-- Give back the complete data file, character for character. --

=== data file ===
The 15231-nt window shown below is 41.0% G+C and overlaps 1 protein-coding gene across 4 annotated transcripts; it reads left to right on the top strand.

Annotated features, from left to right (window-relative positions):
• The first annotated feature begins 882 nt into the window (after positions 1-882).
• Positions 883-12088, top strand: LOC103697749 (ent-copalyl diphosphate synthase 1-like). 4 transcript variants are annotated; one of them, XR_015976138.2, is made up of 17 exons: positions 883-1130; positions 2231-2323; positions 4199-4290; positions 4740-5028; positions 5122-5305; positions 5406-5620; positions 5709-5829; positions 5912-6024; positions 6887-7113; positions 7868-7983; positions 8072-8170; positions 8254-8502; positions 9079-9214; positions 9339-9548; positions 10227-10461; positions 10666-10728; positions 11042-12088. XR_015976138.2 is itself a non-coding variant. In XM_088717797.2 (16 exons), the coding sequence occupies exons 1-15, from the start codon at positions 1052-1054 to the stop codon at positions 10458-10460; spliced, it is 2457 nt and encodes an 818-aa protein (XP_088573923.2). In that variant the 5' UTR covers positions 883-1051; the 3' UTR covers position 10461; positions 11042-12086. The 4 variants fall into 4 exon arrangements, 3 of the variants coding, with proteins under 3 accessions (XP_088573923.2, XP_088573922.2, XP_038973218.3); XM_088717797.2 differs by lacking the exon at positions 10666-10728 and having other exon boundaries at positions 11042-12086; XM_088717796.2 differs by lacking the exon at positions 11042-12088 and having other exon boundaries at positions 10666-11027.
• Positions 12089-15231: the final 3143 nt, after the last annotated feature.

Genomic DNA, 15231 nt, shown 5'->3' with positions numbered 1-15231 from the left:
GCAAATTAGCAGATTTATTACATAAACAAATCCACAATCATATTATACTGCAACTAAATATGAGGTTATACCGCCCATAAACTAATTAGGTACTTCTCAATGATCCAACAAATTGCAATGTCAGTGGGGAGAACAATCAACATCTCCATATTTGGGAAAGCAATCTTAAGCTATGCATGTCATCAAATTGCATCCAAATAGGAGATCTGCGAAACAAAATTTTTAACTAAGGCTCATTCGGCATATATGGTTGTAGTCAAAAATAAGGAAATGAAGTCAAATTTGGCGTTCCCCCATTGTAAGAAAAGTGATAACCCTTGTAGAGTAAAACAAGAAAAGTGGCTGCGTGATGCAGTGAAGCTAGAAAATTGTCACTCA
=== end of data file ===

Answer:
The 15231-nt window shown below is 41.0% G+C and overlaps 1 protein-coding gene across 4 annotated transcripts; it reads left to right on the top strand.

Annotated features, from left to right (window-relative positions):
• The first annotated feature begins 882 nt into the window (after positions 1-882).
• Positions 883-12088, top strand: LOC103697749 (ent-copalyl diphosphate synthase 1-like). 4 transcript variants are annotated; one of them, XR_015976138.2, is made up of 17 exons: positions 883-1130; positions 2231-2323; positions 4199-4290; positions 4740-5028; positions 5122-5305; positions 5406-5620; positions 5709-5829; positions 5912-6024; positions 6887-7113; positions 7868-7983; positions 8072-8170; positions 8254-8502; positions 9079-9214; positions 9339-9548; positions 10227-10461; positions 10666-10728; positions 11042-12088. XR_015976138.2 is itself a non-coding variant. In XM_088717797.2 (16 exons), the coding sequence occupies exons 1-15, from the start codon at positions 1052-1054 to the stop codon at positions 10458-10460; spliced, it is 2457 nt and encodes an 818-aa protein (XP_088573923.2). In that variant the 5' UTR covers positions 883-1051; the 3' UTR covers position 10461; positions 11042-12086. The 4 variants fall into 4 exon arrangements, 3 of the variants coding, with proteins under 3 accessions (XP_088573923.2, XP_088573922.2, XP_038973218.3); XM_088717797.2 differs by lacking the exon at positions 10666-10728 and having other exon boundaries at positions 11042-12086; XM_088717796.2 differs by lacking the exon at positions 11042-12088 and having other exon boundaries at positions 10666-11027.
• Positions 12089-15231: the final 3143 nt, after the last annotated feature.

Genomic DNA, 15231 nt, shown 5'->3' with positions numbered 1-15231 from the left:
GCAAATTAGCAGATTTATTACATAAACAAATCCACAATCATATTATACTGCAACTAAATATGAGGTTATACCGCCCATAAACTAATTAGGTACTTCTCAATGATCCAACAAATTGCAATGTCAGTGGGGAGAACAATCAACATCTCCATATTTGGGAAAGCAATCTTAAGCTATGCATGTCATCAAATTGCATCCAAATAGGAGATCTGCGAAACAAAATTTTTAACTAAGGCTCATTCGGCATATATGGTTGTAGTCAAAAATAAGGAAATGAAGTCAAATTTGGCGTTCCCCCATTGTAAGAAAAGTGATAACCCTTGTAGAGTAAAACAAGAAAAGTGGCTGCGTGATGCAGTGAAGCTAGAAAATTGTCACTCA